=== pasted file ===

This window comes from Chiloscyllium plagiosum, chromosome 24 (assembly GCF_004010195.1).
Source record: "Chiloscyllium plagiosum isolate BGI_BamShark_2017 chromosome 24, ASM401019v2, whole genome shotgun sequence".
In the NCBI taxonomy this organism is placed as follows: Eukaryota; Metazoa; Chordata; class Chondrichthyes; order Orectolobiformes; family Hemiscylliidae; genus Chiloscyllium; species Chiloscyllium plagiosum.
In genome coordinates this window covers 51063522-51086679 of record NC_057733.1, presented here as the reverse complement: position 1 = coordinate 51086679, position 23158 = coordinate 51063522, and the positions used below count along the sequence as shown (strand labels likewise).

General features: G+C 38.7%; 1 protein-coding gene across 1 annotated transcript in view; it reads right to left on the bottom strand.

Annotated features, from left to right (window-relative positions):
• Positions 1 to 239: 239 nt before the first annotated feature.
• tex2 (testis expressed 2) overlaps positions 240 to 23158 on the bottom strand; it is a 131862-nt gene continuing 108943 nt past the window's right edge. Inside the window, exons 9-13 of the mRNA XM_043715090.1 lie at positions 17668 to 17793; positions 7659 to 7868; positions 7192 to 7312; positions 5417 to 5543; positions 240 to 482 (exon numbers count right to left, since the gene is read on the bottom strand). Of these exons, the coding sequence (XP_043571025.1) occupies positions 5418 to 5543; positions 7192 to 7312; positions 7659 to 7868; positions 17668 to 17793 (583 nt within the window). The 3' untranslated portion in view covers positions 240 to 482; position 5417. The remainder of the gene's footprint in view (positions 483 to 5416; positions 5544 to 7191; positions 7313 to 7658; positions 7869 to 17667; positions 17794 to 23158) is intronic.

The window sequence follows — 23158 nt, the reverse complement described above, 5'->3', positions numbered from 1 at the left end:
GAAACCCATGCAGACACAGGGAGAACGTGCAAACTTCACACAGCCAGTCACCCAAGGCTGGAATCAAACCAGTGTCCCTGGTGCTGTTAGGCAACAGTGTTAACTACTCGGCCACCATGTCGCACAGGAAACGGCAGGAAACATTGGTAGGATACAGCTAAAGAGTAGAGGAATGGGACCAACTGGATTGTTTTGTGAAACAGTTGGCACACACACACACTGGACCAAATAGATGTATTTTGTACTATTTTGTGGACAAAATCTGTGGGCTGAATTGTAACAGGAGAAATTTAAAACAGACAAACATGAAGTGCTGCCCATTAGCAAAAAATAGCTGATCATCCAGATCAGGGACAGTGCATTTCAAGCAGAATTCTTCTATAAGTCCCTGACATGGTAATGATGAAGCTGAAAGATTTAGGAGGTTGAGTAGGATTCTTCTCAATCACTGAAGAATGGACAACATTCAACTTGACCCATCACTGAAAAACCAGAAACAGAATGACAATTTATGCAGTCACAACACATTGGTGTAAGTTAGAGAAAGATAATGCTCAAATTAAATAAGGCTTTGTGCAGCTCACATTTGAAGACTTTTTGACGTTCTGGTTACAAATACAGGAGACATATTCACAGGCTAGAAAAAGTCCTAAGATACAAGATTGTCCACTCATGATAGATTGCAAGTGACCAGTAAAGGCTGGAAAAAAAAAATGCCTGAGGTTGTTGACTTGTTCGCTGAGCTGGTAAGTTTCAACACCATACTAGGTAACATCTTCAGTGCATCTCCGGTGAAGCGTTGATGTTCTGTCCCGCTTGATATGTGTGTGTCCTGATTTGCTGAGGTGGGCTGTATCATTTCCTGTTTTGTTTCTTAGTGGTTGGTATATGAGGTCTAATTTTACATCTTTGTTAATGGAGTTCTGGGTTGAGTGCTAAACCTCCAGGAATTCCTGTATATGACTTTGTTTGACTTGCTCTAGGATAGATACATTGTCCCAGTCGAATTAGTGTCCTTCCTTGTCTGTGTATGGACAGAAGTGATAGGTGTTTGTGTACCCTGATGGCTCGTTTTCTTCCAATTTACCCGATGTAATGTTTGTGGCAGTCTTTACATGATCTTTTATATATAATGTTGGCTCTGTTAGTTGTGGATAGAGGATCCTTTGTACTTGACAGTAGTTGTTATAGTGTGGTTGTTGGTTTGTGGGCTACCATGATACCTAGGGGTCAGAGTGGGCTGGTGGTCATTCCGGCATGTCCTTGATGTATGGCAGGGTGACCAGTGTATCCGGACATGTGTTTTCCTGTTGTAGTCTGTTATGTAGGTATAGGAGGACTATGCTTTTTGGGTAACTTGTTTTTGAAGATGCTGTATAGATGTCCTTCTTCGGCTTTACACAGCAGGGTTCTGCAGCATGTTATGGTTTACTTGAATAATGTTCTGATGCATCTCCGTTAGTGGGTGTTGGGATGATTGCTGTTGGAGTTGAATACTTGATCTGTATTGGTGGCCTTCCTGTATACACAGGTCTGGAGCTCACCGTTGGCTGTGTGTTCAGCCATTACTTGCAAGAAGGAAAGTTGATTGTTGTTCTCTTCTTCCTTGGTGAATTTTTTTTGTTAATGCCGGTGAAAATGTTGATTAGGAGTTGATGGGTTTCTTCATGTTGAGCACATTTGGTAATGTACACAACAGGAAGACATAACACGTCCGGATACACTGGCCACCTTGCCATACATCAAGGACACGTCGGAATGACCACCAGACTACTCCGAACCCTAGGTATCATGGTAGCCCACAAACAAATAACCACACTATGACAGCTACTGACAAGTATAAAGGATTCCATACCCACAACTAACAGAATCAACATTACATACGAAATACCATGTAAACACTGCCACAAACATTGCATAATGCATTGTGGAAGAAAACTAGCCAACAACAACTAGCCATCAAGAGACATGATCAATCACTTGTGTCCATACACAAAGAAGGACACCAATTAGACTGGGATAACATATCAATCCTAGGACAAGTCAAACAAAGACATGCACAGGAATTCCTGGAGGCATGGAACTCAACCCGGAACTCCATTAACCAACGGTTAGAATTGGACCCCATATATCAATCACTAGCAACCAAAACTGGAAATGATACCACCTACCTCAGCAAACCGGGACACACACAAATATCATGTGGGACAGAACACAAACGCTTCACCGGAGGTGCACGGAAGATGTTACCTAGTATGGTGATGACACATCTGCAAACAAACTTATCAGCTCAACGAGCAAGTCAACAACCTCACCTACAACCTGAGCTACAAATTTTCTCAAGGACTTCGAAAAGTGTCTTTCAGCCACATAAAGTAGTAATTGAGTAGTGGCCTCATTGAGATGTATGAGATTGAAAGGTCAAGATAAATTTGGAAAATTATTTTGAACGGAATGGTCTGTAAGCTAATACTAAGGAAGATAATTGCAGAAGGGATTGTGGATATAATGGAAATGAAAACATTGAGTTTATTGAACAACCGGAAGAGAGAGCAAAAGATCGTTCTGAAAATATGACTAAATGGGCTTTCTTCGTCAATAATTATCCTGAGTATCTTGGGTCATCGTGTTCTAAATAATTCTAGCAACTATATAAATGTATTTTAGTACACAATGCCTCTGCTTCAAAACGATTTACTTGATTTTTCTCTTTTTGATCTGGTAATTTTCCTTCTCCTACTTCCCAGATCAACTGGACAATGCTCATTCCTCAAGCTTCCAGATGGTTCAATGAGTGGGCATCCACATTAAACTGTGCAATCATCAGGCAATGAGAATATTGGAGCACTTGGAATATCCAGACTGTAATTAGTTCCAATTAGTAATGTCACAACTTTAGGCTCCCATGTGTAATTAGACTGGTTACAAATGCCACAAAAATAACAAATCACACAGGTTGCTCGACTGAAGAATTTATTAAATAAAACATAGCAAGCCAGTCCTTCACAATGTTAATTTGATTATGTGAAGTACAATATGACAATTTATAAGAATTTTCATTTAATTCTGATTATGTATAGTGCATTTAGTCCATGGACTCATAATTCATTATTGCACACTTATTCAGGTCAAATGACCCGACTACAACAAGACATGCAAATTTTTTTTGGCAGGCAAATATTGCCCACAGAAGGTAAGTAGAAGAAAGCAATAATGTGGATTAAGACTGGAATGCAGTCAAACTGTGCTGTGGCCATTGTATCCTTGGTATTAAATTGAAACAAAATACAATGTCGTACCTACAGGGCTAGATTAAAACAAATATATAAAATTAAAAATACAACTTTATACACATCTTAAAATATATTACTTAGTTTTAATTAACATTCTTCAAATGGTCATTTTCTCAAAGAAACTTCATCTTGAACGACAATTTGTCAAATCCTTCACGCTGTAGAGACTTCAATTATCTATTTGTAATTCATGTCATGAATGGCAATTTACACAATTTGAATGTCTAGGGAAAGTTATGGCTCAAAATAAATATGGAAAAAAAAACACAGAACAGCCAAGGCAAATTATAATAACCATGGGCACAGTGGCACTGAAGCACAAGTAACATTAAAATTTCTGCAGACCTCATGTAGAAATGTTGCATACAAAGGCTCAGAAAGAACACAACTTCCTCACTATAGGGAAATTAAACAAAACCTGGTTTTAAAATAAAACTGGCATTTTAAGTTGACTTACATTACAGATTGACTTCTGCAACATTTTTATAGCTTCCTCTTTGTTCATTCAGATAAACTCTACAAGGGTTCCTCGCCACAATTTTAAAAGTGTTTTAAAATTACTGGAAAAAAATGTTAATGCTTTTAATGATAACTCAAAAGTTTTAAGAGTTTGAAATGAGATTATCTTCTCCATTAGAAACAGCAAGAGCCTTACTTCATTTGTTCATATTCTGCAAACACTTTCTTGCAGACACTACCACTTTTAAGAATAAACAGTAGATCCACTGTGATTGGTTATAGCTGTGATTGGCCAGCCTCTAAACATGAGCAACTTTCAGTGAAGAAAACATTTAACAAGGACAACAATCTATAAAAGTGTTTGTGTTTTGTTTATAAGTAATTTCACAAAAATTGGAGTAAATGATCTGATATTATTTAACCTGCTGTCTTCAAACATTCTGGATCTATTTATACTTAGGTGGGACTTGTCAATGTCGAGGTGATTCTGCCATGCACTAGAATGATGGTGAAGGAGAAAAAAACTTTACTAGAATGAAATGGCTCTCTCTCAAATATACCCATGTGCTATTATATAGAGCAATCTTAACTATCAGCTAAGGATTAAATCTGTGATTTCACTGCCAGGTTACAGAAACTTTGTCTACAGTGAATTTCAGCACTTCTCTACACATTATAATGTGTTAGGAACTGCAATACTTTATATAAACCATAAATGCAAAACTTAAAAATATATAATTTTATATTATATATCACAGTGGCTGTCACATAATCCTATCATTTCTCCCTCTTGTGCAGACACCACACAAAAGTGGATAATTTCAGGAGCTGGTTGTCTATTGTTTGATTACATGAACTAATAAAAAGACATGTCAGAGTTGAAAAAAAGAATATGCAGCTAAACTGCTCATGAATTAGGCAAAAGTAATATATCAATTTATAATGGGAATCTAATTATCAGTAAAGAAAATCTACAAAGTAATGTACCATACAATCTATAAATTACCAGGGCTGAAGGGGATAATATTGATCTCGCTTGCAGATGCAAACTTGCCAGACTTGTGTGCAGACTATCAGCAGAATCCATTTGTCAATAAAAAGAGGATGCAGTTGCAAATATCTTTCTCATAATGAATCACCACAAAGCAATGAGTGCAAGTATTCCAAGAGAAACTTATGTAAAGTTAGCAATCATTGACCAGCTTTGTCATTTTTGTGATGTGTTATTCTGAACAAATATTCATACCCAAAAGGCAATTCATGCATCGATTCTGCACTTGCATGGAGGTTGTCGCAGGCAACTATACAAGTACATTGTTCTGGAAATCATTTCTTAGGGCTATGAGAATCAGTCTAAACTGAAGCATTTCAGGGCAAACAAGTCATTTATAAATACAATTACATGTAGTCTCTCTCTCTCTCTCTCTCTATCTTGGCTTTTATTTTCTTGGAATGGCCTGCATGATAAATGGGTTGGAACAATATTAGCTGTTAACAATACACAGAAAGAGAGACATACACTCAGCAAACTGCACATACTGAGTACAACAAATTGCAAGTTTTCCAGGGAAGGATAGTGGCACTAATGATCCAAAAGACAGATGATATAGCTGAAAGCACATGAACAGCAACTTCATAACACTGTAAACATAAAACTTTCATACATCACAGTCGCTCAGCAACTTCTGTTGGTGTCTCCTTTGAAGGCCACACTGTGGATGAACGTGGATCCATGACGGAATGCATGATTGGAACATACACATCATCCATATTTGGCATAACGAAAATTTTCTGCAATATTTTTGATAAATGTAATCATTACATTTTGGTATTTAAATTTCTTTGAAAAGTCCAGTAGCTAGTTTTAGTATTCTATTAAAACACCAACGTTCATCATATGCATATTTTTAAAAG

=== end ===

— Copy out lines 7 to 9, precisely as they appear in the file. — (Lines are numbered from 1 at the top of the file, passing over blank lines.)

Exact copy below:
• Positions 1 to 239: 239 nt before the first annotated feature.
• tex2 (testis expressed 2) overlaps positions 240 to 23158 on the bottom strand; it is a 131862-nt gene continuing 108943 nt past the window's right edge. Inside the window, exons 9-13 of the mRNA XM_043715090.1 lie at positions 17668 to 17793; positions 7659 to 7868; positions 7192 to 7312; positions 5417 to 5543; positions 240 to 482 (exon numbers count right to left, since the gene is read on the bottom strand). Of these exons, the coding sequence (XP_043571025.1) occupies positions 5418 to 5543; positions 7192 to 7312; positions 7659 to 7868; positions 17668 to 17793 (583 nt within the window). The 3' untranslated portion in view covers positions 240 to 482; position 5417. The remainder of the gene's footprint in view (positions 483 to 5416; positions 5544 to 7191; positions 7313 to 7658; positions 7869 to 17667; positions 17794 to 23158) is intronic.

The window sequence follows — 23158 nt, the reverse complement described above, 5'->3', positions numbered from 1 at the left end: